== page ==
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Facebook launches new ad tool

The feature transforms the site's 650 million users into brand promoters, whether they like it or not.

By Karen Datko Jan 27, 2011 12:49PM

This post comes from Seth Fiegerman at partner site MainStreet.

 

Facebook is about to give new meaning to the phrase "product placement."

 

The popular social networking site has launched a new advertising option called Sponsored Stories that will allow companies to promote themselves based on user-generated content.

When a user decides to check into a Starbucks through the Facebook Places feature, for example, Starbucks will now have the option to advertise itself against that status update. Friends of that user would see the post about going to Starbucks along with a Starbucks logo that links to the company's fan page. The same thing will happen if a user "likes" Starbucks' company page on Facebook or posts something on that page.

According to Facebook, the new service will not expose users to more ads than they normally experience on the site. Instead, the ads they do see will just be increasingly personalized since they are based on updates from friends and family. Essentially, the goal of this new feature, according to Facebook, is to capitalize on the potential for word-of-mouth advertising. Post continues after video.

"When we make decisions about the products we want to buy, the places we want to go, we're basically looking for cues from our friends about what those decisions should be," one Facebook engineer explains in a video demonstrating the new feature.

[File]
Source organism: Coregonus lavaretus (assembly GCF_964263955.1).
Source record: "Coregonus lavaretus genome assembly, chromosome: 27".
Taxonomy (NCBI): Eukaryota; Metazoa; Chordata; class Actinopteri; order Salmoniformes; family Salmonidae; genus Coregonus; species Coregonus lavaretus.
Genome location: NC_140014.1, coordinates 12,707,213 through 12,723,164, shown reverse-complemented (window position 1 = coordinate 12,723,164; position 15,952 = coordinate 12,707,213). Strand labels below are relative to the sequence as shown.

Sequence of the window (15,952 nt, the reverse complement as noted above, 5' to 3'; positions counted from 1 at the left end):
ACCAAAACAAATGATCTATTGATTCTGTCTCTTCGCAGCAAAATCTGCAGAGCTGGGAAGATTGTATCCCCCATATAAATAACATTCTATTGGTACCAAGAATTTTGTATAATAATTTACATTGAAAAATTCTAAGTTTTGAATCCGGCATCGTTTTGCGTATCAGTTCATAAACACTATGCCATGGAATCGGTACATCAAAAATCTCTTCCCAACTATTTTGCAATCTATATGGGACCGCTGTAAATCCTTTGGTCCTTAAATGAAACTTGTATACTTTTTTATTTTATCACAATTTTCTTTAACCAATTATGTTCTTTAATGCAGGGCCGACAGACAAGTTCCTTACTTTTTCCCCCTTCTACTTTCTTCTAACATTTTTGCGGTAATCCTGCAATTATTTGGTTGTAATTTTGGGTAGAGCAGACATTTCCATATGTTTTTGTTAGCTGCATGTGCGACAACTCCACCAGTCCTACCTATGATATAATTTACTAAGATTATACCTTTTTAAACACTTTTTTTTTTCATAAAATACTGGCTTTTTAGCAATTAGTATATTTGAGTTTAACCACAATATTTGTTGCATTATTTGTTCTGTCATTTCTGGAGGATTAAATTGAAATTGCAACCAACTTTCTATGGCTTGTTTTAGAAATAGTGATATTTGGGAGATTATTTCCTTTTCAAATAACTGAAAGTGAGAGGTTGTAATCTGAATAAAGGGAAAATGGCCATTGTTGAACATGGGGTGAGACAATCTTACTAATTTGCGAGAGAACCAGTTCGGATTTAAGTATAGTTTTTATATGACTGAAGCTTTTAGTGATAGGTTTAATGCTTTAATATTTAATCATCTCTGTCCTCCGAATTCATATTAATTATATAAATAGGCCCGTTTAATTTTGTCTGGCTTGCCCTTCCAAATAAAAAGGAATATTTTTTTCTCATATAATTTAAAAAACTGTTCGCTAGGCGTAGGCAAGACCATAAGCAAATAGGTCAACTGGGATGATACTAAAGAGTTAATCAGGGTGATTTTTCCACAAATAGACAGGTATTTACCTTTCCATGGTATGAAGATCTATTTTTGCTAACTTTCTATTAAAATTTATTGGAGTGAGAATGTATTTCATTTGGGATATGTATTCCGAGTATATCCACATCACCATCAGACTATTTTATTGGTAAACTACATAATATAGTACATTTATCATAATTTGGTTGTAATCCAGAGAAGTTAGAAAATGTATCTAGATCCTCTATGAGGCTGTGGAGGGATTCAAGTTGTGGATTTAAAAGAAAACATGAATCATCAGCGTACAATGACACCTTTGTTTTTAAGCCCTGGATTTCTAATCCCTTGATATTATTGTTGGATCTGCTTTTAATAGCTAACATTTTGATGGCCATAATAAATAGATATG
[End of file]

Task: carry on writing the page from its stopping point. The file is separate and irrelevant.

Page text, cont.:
Can't opt out

The downside, for some, is that this new feature transforms Facebook's 650 million users into brand promoters, whether they like it or not.

 

"Sponsored Stories respects existing privacy settings for content you post that may appear in News Feed," a Facebook spokesperson told MainStreet. "People on Faceboook can control who sees the content they post, which in turn controls who sees Sponsored Stories."

However, the implication here seems to be that users cannot opt out of the feature altogether, but can only control which of their connections sees the updates and the associated ads. Then again, if you are comfortable alerting your Facebook friends when you check into a store, it's not really a giant leap to blatantly promote that store with an ad.

 

According to the spokesperson, the Sponsored Stories feature was first introduced to select users on Tuesday and will eventually be rolled out to all users globally.

 

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